It can be stated with some confidence that the great majority of those people who died between the ages of 20 and 60 fell victim to cholera. To bring the total up to Jessop’s reported nineteen, perhaps most of the older children, who had survived the hazardous years of infancy, can be assumed to have been claimed by the disease, too. This is not to say cholera spared the youngest children, however, who were just as exposed to the contaminated water from which it sprung as were adults, and in this respect 18-month-old John Etherington, who was buried on 15 September – three days before 42-year-old Emma Etherington – must surely have been a casualty along with his mother. They were almost certainly the son and wife of John Etherington, a blacksmith who in the 1851 census is recorded as a widower, aged 46, with four dependent children between the ages of 7 and 17. An equally tragic case was that of Elizabeth Flint, 38, who was interred on 18 December, a mere two days after her two-year-old son James, while another mother, 35-year-old Hannah Wilson, was buried on 5 September, followed six days later by one of her grieving children, George, aged 5. Her widower may well have been the William Wilson who the 1851 census shows as being married to a much younger woman, 30-year-old Rebecca; given that the eldest of the four children living with the couple at that time was aged 16, then it is highly likely Rebecca was plumber and glazier William’s second wife. Richard and Ann Fearney were both aged 36 and probably husband and wife: Richard was buried on 2 October, while Ann’s body was laid to rest in the overcrowded burial ground the following day.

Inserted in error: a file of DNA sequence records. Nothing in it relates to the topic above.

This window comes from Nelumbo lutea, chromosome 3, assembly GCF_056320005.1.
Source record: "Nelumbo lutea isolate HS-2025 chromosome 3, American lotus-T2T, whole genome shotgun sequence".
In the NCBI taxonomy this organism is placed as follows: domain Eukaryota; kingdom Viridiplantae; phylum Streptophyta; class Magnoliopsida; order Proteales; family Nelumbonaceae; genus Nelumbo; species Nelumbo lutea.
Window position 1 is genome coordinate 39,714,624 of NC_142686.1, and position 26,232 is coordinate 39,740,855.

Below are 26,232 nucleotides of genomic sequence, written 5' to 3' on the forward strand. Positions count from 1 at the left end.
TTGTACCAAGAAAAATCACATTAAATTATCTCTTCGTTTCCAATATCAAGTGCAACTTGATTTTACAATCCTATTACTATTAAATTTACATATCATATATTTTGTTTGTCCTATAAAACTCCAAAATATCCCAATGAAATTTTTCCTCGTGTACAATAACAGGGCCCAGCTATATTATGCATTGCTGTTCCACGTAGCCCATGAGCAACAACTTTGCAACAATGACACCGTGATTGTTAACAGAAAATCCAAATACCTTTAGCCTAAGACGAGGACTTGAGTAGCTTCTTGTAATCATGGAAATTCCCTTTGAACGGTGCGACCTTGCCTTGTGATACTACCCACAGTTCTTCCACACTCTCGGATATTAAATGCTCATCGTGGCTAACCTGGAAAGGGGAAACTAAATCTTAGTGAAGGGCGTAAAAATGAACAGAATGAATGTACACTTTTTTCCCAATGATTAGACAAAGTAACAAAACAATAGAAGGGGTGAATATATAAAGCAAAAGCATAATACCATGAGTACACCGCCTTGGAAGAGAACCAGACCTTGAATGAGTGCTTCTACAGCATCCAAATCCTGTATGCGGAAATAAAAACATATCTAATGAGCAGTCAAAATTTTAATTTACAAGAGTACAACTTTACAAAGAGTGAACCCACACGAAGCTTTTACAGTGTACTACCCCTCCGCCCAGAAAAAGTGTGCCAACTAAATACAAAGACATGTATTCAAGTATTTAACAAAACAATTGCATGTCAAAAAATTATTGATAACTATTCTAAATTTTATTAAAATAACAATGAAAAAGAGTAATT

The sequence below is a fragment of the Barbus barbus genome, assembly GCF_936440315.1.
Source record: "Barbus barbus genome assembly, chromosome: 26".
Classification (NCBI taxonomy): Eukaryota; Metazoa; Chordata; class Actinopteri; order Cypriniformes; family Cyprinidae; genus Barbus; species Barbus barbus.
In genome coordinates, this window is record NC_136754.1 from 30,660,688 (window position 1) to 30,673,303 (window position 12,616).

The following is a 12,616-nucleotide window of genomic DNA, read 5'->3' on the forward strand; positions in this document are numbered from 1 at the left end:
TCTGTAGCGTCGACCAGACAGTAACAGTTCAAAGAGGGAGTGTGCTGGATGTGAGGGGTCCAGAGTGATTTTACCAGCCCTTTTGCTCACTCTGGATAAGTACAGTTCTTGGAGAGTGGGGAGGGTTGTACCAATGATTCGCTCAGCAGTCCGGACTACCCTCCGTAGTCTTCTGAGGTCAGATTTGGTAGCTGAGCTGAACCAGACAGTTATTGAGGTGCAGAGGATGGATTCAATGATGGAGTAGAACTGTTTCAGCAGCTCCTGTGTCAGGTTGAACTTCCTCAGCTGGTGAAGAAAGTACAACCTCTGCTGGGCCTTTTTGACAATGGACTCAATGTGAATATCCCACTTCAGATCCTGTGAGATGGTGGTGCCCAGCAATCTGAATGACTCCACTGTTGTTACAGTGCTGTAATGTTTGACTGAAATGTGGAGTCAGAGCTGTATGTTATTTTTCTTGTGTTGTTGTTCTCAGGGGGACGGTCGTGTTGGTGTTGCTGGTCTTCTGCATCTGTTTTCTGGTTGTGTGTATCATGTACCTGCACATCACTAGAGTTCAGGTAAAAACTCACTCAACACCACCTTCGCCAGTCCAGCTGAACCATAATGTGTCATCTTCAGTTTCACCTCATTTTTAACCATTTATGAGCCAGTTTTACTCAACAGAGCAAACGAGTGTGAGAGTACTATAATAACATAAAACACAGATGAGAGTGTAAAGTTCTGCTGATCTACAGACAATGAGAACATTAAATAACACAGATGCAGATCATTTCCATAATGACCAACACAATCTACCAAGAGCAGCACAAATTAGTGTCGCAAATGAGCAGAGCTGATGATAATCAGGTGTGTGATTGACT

The 1851 census also shows a 14-year-old girl, Harriet Rhodes, living with her grandmother Mary, aged 78: Harriet’s mother, 35-year-old Elizabeth, died in October 1849. What became of her father Thomas, a waterman who worked on the canal boats, or her young sister Jane, born in January 1848, is not known: were Harriet and Jane orphaned by the death of their mother, or did they lose their father at a later date? There are several other deaths from this period of high mortality for which cholera seems the most likely cause and for which some family information can be gleaned from either the burial register or census returns, as follows. Joseph Sanderson, a 32-year-old mariner, who left a widow, Mary, and daughter, Mary-Ann, aged 26 and 5 respectively in 1851, when Mary was a shopkeeper. Mary Gee, 38, and 16-month-old Mary-Ann, wife and youngest daughter of a Leicester-born professional musician, William, who in 1851 was aged 39 and living near the railway station with sons Edwin and Josiah, 14 and 9 years old respectively. 36-year-old William Bland, who left a widow, Mary, a charwoman, and their three young children Maria, Sarah and the infant Clara. At the time of William’s death, in mid-October 1849, Mary was expecting another child, who she named William in memory of the father he would never know. Sarah Taylor, who fell victim at the age of 37, was survived by her husband, yet another William, and two sons; in 1851 her widower was 39 years old and worked on the boats plying the Aire & Calder Navigation, while the boys, Matthias, 13 and George, 11, were already working as glassblowers. In happier times the whole family must have travelled on the waterways, since George had been born in Hull. Finally, Jane Harling was the 36-year-old wife of potter James and left two sons when she died in September 1849: 8-year-old James and 6-year-old Job, the latter of whom grew up to become one of the town’s most successful pottery manufacturers, a leading light in the local Conservative party and a member of Castleford Urban District Council and the various boards which preceded it. Also buried during this period, on 13 and 18 December respectively, were 70-year-old Glasshoughton couple John and Maria Westerby; although both had lived to a ripe old age by the standards of the time, the fact they died within a week of one another suggests disease was the cause.